The number of deaths from avian flu in Indonesia is the highest worldwide, due to a slow response rate and surveillance challenges, say specialists.
"At 83 percent, Indonesia has the world's highest fatality rate from avian flu," Brenda Langdon, pandemic influenza adviser in the office of the UN Resident Coordinator in Jakarta, told IRIN.
With the recorded infection of a 21-year-old female in Bandung city in west Java on 9 December, the number of people with the virus in Indonesia has risen to 171 since 2003, of whom 141 have died.
Avian influenza - also known as bird flu or H5N1 - is a highly contagious infectious disease among poultry and other birds.
The virus is transmitted from farm to farm by the movement of birds and people (with contaminated shoes or clothing), and from birds to unsuspecting people who touch them, according to the World Health Organization (WHO).
Since it was first detected in central Java in 2003, the disease has spread to 31 out of 33 provinces nationwide, caused more than US$500 million in economic losses and disrupted the livelihoods of more than 10 million people who rely on poultry, according to the UN Food and Agriculture Organization (FAO).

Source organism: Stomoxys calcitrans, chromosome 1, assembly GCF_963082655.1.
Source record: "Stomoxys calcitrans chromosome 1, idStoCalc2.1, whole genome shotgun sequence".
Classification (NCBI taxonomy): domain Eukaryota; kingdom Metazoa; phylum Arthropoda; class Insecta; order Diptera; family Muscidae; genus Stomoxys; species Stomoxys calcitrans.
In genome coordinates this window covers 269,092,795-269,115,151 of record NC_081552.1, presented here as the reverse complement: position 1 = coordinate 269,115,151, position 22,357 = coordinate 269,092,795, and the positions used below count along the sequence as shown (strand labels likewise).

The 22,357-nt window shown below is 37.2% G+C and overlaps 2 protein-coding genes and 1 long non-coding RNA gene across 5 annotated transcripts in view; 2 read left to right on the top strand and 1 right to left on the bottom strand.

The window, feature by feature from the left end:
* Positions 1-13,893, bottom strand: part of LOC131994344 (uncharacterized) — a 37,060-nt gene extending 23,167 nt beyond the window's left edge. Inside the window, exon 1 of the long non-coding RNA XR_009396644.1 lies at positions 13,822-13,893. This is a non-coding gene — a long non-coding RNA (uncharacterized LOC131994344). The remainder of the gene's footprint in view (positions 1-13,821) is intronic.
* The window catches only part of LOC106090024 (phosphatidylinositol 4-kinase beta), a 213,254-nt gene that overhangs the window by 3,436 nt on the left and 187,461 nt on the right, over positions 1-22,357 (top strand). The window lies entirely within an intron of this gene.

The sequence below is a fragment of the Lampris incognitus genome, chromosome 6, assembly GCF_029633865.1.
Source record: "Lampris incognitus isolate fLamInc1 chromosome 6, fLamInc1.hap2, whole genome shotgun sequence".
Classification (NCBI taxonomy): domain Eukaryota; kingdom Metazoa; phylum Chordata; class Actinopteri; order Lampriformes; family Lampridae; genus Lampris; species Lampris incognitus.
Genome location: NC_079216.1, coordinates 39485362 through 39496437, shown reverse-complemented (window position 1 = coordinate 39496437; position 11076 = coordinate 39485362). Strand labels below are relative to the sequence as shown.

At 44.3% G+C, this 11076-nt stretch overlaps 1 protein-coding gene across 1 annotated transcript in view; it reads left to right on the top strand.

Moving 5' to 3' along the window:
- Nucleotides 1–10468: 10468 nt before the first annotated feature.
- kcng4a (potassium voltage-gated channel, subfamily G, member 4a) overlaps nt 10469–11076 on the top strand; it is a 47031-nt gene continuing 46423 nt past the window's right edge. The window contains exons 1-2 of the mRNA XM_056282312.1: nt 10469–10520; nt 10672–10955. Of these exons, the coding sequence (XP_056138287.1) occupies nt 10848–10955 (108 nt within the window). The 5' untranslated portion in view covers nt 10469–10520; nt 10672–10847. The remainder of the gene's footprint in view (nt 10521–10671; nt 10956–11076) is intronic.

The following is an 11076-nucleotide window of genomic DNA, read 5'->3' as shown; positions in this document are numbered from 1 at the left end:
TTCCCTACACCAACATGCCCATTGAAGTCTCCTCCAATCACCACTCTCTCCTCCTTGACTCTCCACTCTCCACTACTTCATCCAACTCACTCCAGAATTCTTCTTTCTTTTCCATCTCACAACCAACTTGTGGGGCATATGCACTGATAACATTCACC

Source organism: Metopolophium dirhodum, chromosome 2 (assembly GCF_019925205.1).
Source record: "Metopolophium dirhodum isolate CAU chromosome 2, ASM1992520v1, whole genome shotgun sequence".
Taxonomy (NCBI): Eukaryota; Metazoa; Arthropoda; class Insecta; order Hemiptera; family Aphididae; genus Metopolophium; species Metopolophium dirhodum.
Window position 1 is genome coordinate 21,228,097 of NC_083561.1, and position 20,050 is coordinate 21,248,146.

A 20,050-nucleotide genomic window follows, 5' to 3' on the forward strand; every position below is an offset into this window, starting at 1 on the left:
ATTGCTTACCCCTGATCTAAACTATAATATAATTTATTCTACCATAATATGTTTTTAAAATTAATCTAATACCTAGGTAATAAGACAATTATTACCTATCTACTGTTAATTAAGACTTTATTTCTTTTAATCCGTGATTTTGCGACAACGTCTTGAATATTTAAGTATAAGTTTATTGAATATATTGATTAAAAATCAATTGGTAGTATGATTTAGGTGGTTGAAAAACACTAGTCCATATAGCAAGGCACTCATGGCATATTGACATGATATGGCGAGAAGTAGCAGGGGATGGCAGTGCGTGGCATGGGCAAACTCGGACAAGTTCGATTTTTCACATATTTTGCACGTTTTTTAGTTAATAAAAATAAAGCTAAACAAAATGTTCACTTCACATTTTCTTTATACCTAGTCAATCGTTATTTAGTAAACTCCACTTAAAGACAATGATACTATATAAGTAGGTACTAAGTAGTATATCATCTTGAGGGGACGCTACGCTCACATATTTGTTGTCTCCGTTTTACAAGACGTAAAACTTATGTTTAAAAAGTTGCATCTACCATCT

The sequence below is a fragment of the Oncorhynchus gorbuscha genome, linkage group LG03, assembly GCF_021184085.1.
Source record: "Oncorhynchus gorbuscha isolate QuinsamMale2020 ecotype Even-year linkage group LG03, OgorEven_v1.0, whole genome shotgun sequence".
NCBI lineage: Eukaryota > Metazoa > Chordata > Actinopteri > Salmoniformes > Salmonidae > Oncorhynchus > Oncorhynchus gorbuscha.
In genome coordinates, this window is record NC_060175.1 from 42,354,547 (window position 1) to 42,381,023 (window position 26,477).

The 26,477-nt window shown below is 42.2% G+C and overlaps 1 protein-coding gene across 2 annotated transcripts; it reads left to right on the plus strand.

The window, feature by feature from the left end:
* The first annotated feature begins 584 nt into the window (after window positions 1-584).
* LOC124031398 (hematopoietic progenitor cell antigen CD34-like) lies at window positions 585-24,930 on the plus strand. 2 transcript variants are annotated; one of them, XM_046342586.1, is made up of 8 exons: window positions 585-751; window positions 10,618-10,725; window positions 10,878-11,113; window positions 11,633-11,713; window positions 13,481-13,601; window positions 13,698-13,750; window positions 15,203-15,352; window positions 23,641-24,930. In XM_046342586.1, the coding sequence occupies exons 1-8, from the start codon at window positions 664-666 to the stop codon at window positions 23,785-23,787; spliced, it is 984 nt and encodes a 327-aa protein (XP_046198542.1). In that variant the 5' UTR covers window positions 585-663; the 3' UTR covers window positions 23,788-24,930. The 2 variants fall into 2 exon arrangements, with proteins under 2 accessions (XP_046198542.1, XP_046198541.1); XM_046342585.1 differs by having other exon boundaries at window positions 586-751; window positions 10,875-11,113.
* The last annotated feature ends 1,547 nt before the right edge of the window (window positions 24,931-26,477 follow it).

The likelihood of dying from bird flu in Indonesia is nearly three times higher than in Egypt, which had the highest number of recorded bird flu cases this year but a fatality rate of only 32 percent, Langdon noted.
With no human vaccine available, intensive medical attention (Tamiflu is the main anti-viral treatment) is required within the first 24 to 48 hours of reported symptoms. However, many patients wait too long before seeking medical attention.
"Jamu [traditional medicine] is still a strong tradition here so people try that before going to the clinic," Langdon said. "But there are also financial constraints, given the administrative and transportation fees that patients have to pay to access healthcare here."
Indonesia spans almost 4,000km from Jakarta in the west to Jayapura (capital of Papua Province) in the far northeast, almost the same distance as London to Baghdad.
The size and geography of Indonesia - 17,000 islands host 250 million people, the world's fourth most populous country - make virus surveillance particularly difficult.
"It could be that milder cases simply aren't being detected due to the size and decentralization of the country, so only the really serious cases are being noticed," said Langdon.
With a small number of human infections but a high fatality rate, more effort needs to go into preventing H5N1 from spreading in animals rather than only focusing on treatment when it reaches humans, according to the WHO office in Jakarta.
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This article was produced by IRIN News while it was part of the United Nations Office for the Coordination of Humanitarian Affairs. Please send queries on copyright or liability to the UN. For more information: https://shop.un.org/rights-permissions